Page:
A Decade and a Year on

Disclaimer: All names and identifying details in this story have been changed to protect the identity of those involved.

I would find myself in the ward later that afternoon. I was on call. Exchange had not called yet. I was torn between going for a shave and presenting myself uninvited to the wards. The last time I waited for exchange to call me, I had a rough night. If the mountain won’t come to Muhammad, Muhammad must go to the mountain. I was tired from the many operations that we had performed that week. Being the junior most doctor in the department, there was no rest for me. I was covering the whole surgical and orthopedic unit. Such moments have always prompted me to ask why I was born. It was a weekend. A Sunday.

I started out by discharging patients who I deemed stable enough to go home. You don’t want to add more work to the heap of work that is the daily life of a medical intern. Jane had done her third postoperative day after a hernia repair, she is the first to go. Adequate pain killers, then home. I booked her for our surgical outpatient clinic 2 weeks later. Janet had had a head injury that did not seem to be serious. She had fallen off a motorbike at a roundabout close to the hospital. The motorcyclist, fearing her wrath, sped off without mentioning a word. To hell with the money! June was in the far corner of cube B, she had stage IV colon cancer. When we operated on her to relieve an intestinal obstruction, she said that would be her last. If she ever needed another one, we let her be.

Sister Dorina was on duty with me. Dorina is not her real name. I have never met a nurse called Dorina. She is the fat mean nurse. The nurse whose opinion closes a conversation. Mama yao. Most people complain that she is tough-headed and doesn’t take any sh*t from us doctors. I hold a different opinion about her, she is nice to me. She often tells me how her daughter who lives in the US buys her nice things when she comes home. On several occasions, she has promised me a lady from her village. I am waiting. Dorina thinks I am tough like her. I tell her I try to look tough as a means of survival. The soft ones never leave the ward. There is always work for them. “Daktari, na uone huyo bed 4, siko comfortable na yeye…” she said, looking at my face to see if I would brush off her concerns. Many have done that before. Some, at a costly price. You don’t dismiss Nurse Dorina. She is the last person patients see on their way to heaven, or hell.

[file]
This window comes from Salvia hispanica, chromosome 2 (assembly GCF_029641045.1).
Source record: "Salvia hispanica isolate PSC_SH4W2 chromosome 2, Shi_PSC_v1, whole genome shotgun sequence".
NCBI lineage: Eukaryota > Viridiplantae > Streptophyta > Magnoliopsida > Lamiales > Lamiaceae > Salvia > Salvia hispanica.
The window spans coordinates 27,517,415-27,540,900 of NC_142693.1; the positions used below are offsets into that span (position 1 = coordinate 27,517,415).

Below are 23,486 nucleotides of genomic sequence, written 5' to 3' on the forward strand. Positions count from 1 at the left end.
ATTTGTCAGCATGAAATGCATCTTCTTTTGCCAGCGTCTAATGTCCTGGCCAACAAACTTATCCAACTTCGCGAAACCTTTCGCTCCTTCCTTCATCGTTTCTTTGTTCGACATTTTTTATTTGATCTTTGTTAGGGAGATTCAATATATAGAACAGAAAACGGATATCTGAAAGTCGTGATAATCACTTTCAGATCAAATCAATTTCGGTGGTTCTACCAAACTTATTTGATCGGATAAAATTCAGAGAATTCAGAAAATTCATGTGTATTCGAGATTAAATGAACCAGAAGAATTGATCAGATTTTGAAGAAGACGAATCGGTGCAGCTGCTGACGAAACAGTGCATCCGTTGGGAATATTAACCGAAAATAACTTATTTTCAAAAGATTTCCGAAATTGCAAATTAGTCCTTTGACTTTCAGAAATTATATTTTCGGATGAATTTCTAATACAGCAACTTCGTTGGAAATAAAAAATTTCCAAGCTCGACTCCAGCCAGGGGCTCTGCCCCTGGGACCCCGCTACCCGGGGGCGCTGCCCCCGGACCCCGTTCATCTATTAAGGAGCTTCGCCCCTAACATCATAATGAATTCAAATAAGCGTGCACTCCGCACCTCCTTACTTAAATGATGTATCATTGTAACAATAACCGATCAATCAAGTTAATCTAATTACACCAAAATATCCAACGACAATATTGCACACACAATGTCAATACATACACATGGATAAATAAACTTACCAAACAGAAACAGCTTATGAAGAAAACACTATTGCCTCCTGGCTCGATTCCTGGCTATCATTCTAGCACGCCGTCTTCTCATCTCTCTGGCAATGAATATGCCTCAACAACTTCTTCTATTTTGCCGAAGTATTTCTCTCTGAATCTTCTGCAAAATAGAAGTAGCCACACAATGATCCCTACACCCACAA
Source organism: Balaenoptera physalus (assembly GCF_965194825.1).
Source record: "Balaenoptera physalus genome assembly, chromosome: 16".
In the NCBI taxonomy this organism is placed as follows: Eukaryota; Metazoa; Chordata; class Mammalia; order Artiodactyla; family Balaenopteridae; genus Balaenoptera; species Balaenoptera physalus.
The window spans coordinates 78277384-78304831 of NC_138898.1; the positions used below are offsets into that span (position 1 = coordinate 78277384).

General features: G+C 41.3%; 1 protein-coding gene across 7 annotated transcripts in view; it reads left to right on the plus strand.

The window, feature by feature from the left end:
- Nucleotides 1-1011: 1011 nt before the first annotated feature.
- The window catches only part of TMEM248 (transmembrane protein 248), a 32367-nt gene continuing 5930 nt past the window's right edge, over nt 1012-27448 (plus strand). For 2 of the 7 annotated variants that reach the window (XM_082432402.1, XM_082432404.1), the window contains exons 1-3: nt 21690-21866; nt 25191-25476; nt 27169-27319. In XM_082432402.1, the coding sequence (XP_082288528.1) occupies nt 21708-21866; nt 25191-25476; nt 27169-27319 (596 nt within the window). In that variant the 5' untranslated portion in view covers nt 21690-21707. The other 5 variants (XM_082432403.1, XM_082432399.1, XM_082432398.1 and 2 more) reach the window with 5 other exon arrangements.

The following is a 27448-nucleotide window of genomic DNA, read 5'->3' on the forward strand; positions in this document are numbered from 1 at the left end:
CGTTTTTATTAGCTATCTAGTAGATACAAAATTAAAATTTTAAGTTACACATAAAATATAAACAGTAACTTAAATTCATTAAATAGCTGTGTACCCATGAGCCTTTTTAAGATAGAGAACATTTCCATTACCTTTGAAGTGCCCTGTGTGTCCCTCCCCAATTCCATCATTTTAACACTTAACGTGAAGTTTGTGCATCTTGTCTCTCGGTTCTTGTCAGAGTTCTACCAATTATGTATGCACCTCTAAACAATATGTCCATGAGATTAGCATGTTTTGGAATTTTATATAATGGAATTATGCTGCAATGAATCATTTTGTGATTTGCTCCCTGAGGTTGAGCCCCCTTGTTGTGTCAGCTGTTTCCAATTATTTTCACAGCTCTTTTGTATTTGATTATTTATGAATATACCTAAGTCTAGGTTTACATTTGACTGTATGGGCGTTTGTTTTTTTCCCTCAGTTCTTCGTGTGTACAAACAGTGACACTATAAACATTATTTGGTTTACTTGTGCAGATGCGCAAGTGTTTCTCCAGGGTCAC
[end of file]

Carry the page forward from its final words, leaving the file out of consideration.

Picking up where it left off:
Miriam was in bed. Bed 4. When you come to a hospital, you lose your identity. You cease to become a father, brother, sister, or aunt. You become a bed. She had been admitted the previous night with difficulty in breathing. There was no history of an accident or something that would make a thirty-year-old suddenly become short of breath. COVID test was negative. Miriam’s chest x-ray would break my heart. It was not your usual pneumonia or chronic lung disease; she had several loops of bowel on the left side of the chest. I looked for the stomach bubble on the x-ray, it was up there, almost getting to the neck. The diaphragm had been breached. The intestines and the chest became one, at the expense of the lungs and the heart. Tragedy! A CT scan of the abdomen confirmed the same. My afternoon took a different shift. She was for theatre. Emergency explorative laparotomy.  This is a fancy way of saying opening up the abdomen, removing or repairing the damaged organ, and coming out. Si nilienda kujitafutia kazi?